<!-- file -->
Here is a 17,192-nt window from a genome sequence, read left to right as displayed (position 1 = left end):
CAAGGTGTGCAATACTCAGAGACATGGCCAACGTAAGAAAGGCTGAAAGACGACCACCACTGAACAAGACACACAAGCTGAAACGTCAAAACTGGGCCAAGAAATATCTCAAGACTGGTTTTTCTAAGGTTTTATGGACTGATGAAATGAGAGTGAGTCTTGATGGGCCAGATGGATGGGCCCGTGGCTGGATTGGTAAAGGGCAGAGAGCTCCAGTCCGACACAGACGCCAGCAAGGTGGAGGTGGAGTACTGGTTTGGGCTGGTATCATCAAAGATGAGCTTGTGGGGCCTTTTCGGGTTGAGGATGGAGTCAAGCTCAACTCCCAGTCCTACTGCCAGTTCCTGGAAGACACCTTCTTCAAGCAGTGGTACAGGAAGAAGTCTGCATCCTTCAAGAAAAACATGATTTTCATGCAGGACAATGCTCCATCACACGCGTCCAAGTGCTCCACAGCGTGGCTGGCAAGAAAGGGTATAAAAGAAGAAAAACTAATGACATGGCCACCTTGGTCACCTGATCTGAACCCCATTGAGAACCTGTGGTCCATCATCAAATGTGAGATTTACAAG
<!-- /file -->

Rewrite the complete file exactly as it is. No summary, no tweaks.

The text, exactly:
Here is a 17,192-nt window from a genome sequence, read left to right as displayed (position 1 = left end):
CAAGGTGTGCAATACTCAGAGACATGGCCAACGTAAGAAAGGCTGAAAGACGACCACCACTGAACAAGACACACAAGCTGAAACGTCAAAACTGGGCCAAGAAATATCTCAAGACTGGTTTTTCTAAGGTTTTATGGACTGATGAAATGAGAGTGAGTCTTGATGGGCCAGATGGATGGGCCCGTGGCTGGATTGGTAAAGGGCAGAGAGCTCCAGTCCGACACAGACGCCAGCAAGGTGGAGGTGGAGTACTGGTTTGGGCTGGTATCATCAAAGATGAGCTTGTGGGGCCTTTTCGGGTTGAGGATGGAGTCAAGCTCAACTCCCAGTCCTACTGCCAGTTCCTGGAAGACACCTTCTTCAAGCAGTGGTACAGGAAGAAGTCTGCATCCTTCAAGAAAAACATGATTTTCATGCAGGACAATGCTCCATCACACGCGTCCAAGTGCTCCACAGCGTGGCTGGCAAGAAAGGGTATAAAAGAAGAAAAACTAATGACATGGCCACCTTGGTCACCTGATCTGAACCCCATTGAGAACCTGTGGTCCATCATCAAATGTGAGATTTACAAG